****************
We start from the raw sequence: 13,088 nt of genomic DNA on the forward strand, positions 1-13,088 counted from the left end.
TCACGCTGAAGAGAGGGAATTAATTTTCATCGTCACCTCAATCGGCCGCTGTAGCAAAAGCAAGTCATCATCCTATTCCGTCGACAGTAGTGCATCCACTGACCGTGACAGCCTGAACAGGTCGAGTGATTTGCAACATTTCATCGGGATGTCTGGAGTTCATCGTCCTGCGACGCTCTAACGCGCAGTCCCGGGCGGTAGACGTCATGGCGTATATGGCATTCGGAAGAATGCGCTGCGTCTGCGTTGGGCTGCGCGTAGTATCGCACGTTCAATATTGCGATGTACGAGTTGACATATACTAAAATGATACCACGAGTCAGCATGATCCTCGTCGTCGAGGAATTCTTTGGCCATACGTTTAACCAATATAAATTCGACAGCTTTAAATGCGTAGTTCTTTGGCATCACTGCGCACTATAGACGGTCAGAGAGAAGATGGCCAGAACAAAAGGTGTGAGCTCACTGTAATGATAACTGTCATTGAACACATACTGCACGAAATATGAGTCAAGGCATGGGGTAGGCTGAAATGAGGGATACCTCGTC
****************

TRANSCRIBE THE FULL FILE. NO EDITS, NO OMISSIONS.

We start from the raw sequence: 13,088 nt of genomic DNA on the forward strand, positions 1-13,088 counted from the left end.
TCACGCTGAAGAGAGGGAATTAATTTTCATCGTCACCTCAATCGGCCGCTGTAGCAAAAGCAAGTCATCATCCTATTCCGTCGACAGTAGTGCATCCACTGACCGTGACAGCCTGAACAGGTCGAGTGATTTGCAACATTTCATCGGGATGTCTGGAGTTCATCGTCCTGCGACGCTCTAACGCGCAGTCCCGGGCGGTAGACGTCATGGCGTATATGGCATTCGGAAGAATGCGCTGCGTCTGCGTTGGGCTGCGCGTAGTATCGCACGTTCAATATTGCGATGTACGAGTTGACATATACTAAAATGATACCACGAGTCAGCATGATCCTCGTCGTCGAGGAATTCTTTGGCCATACGTTTAACCAATATAAATTCGACAGCTTTAAATGCGTAGTTCTTTGGCATCACTGCGCACTATAGACGGTCAGAGAGAAGATGGCCAGAACAAAAGGTGTGAGCTCACTGTAATGATAACTGTCATTGAACACATACTGCACGAAATATGAGTCAAGGCATGGGGTAGGCTGAAATGAGGGATACCTCGTC